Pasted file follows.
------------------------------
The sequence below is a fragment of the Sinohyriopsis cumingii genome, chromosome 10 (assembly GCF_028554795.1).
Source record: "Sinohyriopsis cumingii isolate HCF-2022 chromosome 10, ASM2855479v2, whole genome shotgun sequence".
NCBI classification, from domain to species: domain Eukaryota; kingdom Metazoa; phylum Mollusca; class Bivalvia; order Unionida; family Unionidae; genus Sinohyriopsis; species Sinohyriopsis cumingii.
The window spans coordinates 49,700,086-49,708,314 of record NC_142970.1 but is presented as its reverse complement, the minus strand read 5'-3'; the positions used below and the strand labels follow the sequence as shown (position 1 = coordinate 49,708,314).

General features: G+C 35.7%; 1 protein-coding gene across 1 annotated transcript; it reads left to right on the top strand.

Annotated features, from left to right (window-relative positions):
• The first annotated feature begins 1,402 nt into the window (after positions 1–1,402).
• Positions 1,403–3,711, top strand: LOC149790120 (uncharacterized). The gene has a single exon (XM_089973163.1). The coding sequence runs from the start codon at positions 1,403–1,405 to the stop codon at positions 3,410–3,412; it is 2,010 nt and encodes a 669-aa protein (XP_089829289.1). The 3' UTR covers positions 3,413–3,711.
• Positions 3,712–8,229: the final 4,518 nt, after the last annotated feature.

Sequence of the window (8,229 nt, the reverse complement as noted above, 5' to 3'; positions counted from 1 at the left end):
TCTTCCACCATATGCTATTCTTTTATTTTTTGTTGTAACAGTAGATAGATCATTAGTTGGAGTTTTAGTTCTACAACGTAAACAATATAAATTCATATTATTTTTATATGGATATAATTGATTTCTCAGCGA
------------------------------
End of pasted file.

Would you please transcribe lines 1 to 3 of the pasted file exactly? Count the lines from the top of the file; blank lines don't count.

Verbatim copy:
The sequence below is a fragment of the Sinohyriopsis cumingii genome, chromosome 10 (assembly GCF_028554795.1).
Source record: "Sinohyriopsis cumingii isolate HCF-2022 chromosome 10, ASM2855479v2, whole genome shotgun sequence".
NCBI classification, from domain to species: domain Eukaryota; kingdom Metazoa; phylum Mollusca; class Bivalvia; order Unionida; family Unionidae; genus Sinohyriopsis; species Sinohyriopsis cumingii.